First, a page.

We had this little ritual-like thing, you see. Ever since I can recall, each time it rained, we would sit on the balcony together. We swayed back and forth to the pitter patter of the rain drops, stealing spoonfuls of honey all the while caught up in conversation. We would sit wrapped in our blanket of comfort and just watch the rain fall. Now, her pale yellowish skin is wrinkly all over. It's hard to notice the occasional twinkle in her squinty eyes. Her forehead is covered with lines of wisdom; faint red patches. Her hair - what remains of it - falls gracefully down to her shoulders, as white as the color of her crisp sari.
Fifty years ago though, she was a sight to see. Her silk-like hair hung way beneath her lower back, dancing as she walked. Her laughter - no, her presence itself was capable of captivating even the sternest of hearts. She became a part of any and everyone she ever encountered, because of her selfless personality. Her big glossy eyes would sparkle at the littlest of things. She had always been so full of hope, yet never naïve. She is unwell now. The strong arms that cradled me and rocked me night after night are weak - almost limp. The voice that sang to me numerous lullabies, now hardly have strength in them to speak two words. My endless source of support, the one that adored me with every fiber in her body, now fails to recognize me.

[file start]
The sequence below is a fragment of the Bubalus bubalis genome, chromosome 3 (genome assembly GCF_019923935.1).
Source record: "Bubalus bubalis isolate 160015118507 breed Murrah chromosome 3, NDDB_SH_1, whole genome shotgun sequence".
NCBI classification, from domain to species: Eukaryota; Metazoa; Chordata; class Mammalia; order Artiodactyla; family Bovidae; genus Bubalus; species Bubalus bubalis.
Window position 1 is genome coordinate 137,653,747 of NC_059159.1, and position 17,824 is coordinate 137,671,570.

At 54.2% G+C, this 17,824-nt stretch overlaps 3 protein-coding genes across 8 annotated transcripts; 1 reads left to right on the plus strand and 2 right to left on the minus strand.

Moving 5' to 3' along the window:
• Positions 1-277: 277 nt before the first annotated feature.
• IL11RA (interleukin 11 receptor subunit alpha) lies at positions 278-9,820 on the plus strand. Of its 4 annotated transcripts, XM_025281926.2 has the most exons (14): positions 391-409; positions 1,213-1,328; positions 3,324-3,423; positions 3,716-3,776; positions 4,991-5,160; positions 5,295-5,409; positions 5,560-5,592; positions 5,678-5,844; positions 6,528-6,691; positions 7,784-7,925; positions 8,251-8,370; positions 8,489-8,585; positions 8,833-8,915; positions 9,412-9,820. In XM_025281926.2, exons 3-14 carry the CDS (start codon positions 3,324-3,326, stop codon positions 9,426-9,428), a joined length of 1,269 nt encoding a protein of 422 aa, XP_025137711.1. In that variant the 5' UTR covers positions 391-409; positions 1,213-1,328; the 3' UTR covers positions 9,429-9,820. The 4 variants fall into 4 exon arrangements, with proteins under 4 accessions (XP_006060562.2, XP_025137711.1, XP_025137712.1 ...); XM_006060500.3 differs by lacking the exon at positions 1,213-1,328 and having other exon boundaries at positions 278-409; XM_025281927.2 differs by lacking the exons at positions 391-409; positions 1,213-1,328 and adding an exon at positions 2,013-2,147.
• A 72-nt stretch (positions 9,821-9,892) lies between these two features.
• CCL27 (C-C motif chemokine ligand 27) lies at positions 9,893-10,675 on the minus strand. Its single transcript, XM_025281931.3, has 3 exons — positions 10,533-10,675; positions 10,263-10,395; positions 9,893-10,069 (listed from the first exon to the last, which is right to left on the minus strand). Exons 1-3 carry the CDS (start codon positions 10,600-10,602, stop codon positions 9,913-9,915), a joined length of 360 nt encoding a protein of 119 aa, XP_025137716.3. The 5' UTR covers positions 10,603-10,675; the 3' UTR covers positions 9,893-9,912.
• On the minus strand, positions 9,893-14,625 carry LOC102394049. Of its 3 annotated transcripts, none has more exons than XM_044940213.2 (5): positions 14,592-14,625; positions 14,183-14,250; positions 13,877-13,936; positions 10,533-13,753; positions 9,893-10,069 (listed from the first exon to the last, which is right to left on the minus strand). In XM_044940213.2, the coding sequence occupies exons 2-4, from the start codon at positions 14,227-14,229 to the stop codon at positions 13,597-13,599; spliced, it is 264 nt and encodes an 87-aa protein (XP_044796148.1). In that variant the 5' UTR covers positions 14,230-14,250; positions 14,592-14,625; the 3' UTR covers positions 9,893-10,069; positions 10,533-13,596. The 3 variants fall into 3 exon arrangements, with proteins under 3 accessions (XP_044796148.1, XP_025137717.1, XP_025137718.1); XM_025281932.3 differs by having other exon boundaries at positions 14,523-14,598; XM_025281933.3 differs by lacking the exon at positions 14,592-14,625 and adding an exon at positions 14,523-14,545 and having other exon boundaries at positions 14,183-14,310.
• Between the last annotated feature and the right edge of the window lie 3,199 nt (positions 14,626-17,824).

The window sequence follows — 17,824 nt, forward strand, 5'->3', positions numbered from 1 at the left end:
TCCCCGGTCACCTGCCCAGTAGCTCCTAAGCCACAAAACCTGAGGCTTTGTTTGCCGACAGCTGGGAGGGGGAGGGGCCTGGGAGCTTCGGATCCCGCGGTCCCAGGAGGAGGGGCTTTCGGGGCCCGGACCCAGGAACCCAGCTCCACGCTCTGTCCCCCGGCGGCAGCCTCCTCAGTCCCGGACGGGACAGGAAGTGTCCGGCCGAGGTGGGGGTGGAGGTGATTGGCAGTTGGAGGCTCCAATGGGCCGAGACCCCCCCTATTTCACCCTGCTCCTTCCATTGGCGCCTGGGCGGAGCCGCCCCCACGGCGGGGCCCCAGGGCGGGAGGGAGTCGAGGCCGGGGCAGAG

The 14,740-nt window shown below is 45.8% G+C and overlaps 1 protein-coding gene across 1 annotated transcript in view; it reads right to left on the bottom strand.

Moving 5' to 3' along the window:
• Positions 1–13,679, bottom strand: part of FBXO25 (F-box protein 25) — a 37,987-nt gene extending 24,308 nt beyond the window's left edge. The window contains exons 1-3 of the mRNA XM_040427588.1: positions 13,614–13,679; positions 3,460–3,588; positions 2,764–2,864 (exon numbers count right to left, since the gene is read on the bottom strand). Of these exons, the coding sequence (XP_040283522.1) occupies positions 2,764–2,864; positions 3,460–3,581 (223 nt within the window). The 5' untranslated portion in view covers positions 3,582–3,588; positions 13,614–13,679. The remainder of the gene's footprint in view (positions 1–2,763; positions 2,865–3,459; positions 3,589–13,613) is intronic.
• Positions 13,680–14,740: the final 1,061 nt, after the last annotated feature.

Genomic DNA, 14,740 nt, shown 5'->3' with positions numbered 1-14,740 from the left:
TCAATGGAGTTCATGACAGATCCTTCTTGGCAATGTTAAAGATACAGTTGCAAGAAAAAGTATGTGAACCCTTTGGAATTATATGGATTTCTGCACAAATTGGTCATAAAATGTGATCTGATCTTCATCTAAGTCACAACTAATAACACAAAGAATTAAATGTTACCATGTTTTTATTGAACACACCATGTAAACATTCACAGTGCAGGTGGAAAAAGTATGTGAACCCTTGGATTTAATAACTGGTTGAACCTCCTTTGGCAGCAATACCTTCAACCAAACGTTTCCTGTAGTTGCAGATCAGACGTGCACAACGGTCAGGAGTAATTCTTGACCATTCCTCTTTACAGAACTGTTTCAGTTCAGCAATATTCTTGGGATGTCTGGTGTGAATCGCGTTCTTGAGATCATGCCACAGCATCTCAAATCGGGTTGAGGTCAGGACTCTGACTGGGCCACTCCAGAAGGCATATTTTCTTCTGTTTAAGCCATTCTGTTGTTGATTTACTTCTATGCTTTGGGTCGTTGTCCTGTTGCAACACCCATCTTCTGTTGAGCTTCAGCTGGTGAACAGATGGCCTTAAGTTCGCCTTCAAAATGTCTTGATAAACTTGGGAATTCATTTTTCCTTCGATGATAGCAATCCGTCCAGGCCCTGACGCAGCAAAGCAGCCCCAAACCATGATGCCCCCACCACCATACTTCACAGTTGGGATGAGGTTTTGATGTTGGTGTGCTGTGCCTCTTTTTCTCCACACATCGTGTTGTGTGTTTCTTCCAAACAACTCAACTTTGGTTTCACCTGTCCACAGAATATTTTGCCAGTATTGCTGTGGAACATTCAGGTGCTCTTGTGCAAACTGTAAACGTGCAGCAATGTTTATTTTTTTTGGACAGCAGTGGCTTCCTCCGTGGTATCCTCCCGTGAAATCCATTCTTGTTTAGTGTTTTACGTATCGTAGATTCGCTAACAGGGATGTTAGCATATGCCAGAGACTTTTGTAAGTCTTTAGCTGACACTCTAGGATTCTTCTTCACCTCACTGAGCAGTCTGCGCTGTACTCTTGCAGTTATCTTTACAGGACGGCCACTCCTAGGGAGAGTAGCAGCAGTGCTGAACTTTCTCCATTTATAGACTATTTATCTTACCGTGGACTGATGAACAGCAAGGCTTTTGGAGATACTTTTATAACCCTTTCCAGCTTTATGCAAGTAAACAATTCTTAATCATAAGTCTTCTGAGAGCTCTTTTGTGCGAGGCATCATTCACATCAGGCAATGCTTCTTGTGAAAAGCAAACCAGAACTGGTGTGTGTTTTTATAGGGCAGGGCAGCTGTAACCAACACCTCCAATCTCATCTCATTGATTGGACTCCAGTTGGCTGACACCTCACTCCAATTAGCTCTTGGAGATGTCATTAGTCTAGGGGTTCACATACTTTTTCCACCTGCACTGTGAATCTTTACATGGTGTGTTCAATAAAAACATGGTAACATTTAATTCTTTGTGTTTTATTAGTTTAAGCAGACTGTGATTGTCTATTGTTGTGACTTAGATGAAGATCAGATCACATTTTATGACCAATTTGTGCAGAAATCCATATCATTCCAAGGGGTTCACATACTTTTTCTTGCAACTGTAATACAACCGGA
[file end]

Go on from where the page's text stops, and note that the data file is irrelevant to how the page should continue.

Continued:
No longer does she call out to me. Neither does she respond. She last spoke to me when the skies roared and 13 people died in Dhaka. The thunders were frequent and rainfall unwanted, but her face still beamed as she gripped onto my hands and said slowly but with so much strength, “There's this woman in my corridor and she is whispering. She whispers sweet things, ones they don't put in sad songs. She speaks in unison with the rainfall. With each droplet that makes its way down to earth, she enjoys a little flicker of hope. Whisper happy things and stop to smell the roses, because happiness is the easiest thing that you will ever craft for yourself.”
On very rare occasions however, very rare - mind you, she has her brief moments of lucidity. On her face then, is that very familiar smirk as she asks for the same old spoonful of heaven. And then, she will ever so softly utter, 'honey'.
The title has been borrowed from a Beatles song.